Summary: A recent poll indicates that about one-third of marijuana consumers would revert to the illicit market if cannabis rescheduling led to its availability only as an FDA-approved prescription drug. This survey, conducted by Nugg MD, highlights concerns among consumers about potential government involvement in marijuana regulation following a hypothetical reclassification.
The Impact of Cannabis Rescheduling on Consumer Choices and the Black Market
The poll’s findings come amid ongoing administrative reviews into cannabis scheduling by federal agencies. While the U.S. Department of Health and Human Services (HHS) has recommended shifting cannabis from Schedule I to Schedule III of the Controlled Substances Act (CSA), this wouldn’t automatically legalize it as a prescription drug. The FDA’s drug approval process, typically not approving botanicals as prescription medications, is separate from this scheduling.
Industry observers generally expect the federal government to continue allowing state cannabis markets to operate without interference post-rescheduling. However, some advocates and consumers worry that this change could disrupt state-licensed businesses by enabling a pharmaceutical takeover of the marijuana industry. The survey underscores these concerns, revealing that if the only legal option to purchase cannabis was through a pharmacy with a prescription, 32% of respondents would prefer buying from the illicit market, risking criminalization. In contrast, 55% would visit the pharmacy, 6% would cease using cannabis, and 7% would choose other alternatives.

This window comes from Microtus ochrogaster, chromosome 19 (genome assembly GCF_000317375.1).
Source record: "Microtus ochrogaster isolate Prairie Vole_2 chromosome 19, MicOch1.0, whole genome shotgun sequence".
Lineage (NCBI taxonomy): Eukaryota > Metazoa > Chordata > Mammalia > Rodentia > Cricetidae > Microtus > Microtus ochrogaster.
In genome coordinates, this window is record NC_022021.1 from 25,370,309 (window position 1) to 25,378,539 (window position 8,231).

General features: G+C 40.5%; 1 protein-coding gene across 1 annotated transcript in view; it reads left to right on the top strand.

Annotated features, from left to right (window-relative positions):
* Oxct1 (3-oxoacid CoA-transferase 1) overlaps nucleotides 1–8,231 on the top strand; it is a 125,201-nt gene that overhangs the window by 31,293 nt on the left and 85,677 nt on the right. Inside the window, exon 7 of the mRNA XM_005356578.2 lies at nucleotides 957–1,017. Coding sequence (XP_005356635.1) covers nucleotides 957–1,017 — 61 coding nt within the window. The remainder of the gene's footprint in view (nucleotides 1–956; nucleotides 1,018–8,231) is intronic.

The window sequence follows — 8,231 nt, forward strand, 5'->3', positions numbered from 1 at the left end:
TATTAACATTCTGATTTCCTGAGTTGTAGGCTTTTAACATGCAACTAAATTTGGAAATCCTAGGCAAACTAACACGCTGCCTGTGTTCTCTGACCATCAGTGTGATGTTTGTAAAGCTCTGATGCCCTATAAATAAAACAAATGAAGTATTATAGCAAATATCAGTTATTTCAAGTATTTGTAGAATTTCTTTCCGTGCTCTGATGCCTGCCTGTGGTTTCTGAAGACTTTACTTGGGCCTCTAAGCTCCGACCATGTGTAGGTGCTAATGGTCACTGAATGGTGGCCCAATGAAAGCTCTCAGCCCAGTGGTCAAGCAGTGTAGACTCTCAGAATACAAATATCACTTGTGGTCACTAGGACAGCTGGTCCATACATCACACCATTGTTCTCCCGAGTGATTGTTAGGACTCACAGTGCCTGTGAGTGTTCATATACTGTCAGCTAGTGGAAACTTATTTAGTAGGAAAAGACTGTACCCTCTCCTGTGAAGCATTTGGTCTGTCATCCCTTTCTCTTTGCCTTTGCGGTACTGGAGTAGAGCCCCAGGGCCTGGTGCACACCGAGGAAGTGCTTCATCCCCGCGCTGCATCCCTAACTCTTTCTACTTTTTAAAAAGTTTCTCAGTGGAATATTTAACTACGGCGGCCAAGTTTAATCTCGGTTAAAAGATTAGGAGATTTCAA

Deb Tharp, head of legal and policy research at NuggMD.com, emphasizes that consumer preferences lean towards traditional botanical products over FDA-approved cannabis. The survey also indicates that a majority of respondents prefer state-run cannabis markets and have moderate to high trust in state controls. Tharp warns that pushing consumers into the unregulated market could have severe safety implications, as black market cannabis is not considered safe.
The survey also explored general consumer preferences, with 77% favoring traditional botanical products and 18% opting for FDA-approved cannabis. Regarding the potential impact of moving marijuana to Schedule III, opinions were divided: 47% felt it wouldn’t affect their access, 28% believed it would make access harder, and 25% thought it would become easier.
Why It Matters: This poll’s results are significant as they reflect the potential consequences of federal rescheduling of cannabis on consumer behavior and market dynamics. The preference for state-regulated markets and traditional botanical products over pharmaceutical alternatives highlights the importance of considering consumer needs and market structures in cannabis policy reform.
Potential Implications: If cannabis is rescheduled and access becomes restricted to pharmacies with prescriptions, a significant portion of consumers might turn to the illicit market. This shift could undermine the safety and regulatory achievements of legal cannabis markets, potentially reigniting issues related to unregulated cannabis products. Policymakers need to balance federal regulations with the preservation of state markets and consumer preferences to avoid unintended consequences.
Source: Marijuana Moment
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